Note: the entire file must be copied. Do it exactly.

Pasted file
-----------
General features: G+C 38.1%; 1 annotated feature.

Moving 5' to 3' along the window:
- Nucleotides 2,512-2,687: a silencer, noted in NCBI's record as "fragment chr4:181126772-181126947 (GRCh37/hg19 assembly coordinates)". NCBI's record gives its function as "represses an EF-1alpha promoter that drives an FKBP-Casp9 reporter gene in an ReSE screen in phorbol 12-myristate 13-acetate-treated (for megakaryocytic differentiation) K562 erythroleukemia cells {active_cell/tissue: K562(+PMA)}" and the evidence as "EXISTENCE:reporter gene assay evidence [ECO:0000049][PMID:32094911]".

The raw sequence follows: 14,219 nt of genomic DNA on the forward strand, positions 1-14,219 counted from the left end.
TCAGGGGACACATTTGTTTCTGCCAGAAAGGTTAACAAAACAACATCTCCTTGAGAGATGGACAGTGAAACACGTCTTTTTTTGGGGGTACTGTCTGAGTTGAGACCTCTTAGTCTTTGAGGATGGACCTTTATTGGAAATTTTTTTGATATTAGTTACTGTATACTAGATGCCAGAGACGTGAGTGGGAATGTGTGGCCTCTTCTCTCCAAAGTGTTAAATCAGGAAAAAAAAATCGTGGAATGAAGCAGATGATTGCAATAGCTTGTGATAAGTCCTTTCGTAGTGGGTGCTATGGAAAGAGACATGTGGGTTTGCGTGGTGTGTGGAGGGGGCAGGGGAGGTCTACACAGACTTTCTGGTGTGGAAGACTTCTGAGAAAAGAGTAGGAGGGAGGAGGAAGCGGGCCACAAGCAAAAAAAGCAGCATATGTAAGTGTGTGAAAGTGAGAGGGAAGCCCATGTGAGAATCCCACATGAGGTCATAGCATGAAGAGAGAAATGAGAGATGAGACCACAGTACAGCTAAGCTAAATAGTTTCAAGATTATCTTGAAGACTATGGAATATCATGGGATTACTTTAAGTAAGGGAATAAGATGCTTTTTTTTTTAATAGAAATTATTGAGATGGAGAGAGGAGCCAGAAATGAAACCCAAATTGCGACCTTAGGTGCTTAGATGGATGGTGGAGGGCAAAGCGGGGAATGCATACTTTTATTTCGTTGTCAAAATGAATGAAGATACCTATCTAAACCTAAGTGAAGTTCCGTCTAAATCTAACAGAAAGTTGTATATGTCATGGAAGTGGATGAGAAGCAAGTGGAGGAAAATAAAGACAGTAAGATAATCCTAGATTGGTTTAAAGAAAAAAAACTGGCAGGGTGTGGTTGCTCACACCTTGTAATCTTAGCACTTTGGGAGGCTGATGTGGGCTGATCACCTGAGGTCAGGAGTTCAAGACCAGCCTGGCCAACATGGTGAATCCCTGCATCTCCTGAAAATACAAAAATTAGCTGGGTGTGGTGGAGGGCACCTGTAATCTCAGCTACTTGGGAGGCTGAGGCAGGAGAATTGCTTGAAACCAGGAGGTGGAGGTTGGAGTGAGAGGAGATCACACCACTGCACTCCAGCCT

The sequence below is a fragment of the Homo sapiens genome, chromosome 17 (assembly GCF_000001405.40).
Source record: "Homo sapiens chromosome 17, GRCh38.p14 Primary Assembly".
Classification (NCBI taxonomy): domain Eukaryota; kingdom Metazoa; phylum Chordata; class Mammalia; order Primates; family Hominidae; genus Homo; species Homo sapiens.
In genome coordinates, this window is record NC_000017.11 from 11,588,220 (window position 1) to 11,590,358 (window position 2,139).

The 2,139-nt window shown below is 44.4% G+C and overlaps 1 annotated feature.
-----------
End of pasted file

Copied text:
General features: G+C 38.1%; 1 annotated feature.

Moving 5' to 3' along the window:
- Nucleotides 2,512-2,687: a silencer, noted in NCBI's record as "fragment chr4:181126772-181126947 (GRCh37/hg19 assembly coordinates)". NCBI's record gives its function as "represses an EF-1alpha promoter that drives an FKBP-Casp9 reporter gene in an ReSE screen in phorbol 12-myristate 13-acetate-treated (for megakaryocytic differentiation) K562 erythroleukemia cells {active_cell/tissue: K562(+PMA)}" and the evidence as "EXISTENCE:reporter gene assay evidence [ECO:0000049][PMID:32094911]".

The raw sequence follows: 14,219 nt of genomic DNA on the forward strand, positions 1-14,219 counted from the left end.
TCAGGGGACACATTTGTTTCTGCCAGAAAGGTTAACAAAACAACATCTCCTTGAGAGATGGACAGTGAAACACGTCTTTTTTTGGGGGTACTGTCTGAGTTGAGACCTCTTAGTCTTTGAGGATGGACCTTTATTGGAAATTTTTTTGATATTAGTTACTGTATACTAGATGCCAGAGACGTGAGTGGGAATGTGTGGCCTCTTCTCTCCAAAGTGTTAAATCAGGAAAAAAAAATCGTGGAATGAAGCAGATGATTGCAATAGCTTGTGATAAGTCCTTTCGTAGTGGGTGCTATGGAAAGAGACATGTGGGTTTGCGTGGTGTGTGGAGGGGGCAGGGGAGGTCTACACAGACTTTCTGGTGTGGAAGACTTCTGAGAAAAGAGTAGGAGGGAGGAGGAAGCGGGCCACAAGCAAAAAAAGCAGCATATGTAAGTGTGTGAAAGTGAGAGGGAAGCCCATGTGAGAATCCCACATGAGGTCATAGCATGAAGAGAGAAATGAGAGATGAGACCACAGTACAGCTAAGCTAAATAGTTTCAAGATTATCTTGAAGACTATGGAATATCATGGGATTACTTTAAGTAAGGGAATAAGATGCTTTTTTTTTTAATAGAAATTATTGAGATGGAGAGAGGAGCCAGAAATGAAACCCAAATTGCGACCTTAGGTGCTTAGATGGATGGTGGAGGGCAAAGCGGGGAATGCATACTTTTATTTCGTTGTCAAAATGAATGAAGATACCTATCTAAACCTAAGTGAAGTTCCGTCTAAATCTAACAGAAAGTTGTATATGTCATGGAAGTGGATGAGAAGCAAGTGGAGGAAAATAAAGACAGTAAGATAATCCTAGATTGGTTTAAAGAAAAAAAACTGGCAGGGTGTGGTTGCTCACACCTTGTAATCTTAGCACTTTGGGAGGCTGATGTGGGCTGATCACCTGAGGTCAGGAGTTCAAGACCAGCCTGGCCAACATGGTGAATCCCTGCATCTCCTGAAAATACAAAAATTAGCTGGGTGTGGTGGAGGGCACCTGTAATCTCAGCTACTTGGGAGGCTGAGGCAGGAGAATTGCTTGAAACCAGGAGGTGGAGGTTGGAGTGAGAGGAGATCACACCACTGCACTCCAGCCT

The sequence below is a fragment of the Homo sapiens genome, chromosome 17 (assembly GCF_000001405.40).
Source record: "Homo sapiens chromosome 17, GRCh38.p14 Primary Assembly".
Classification (NCBI taxonomy): domain Eukaryota; kingdom Metazoa; phylum Chordata; class Mammalia; order Primates; family Hominidae; genus Homo; species Homo sapiens.
In genome coordinates, this window is record NC_000017.11 from 11,588,220 (window position 1) to 11,590,358 (window position 2,139).

The 2,139-nt window shown below is 44.4% G+C and overlaps 1 annotated feature.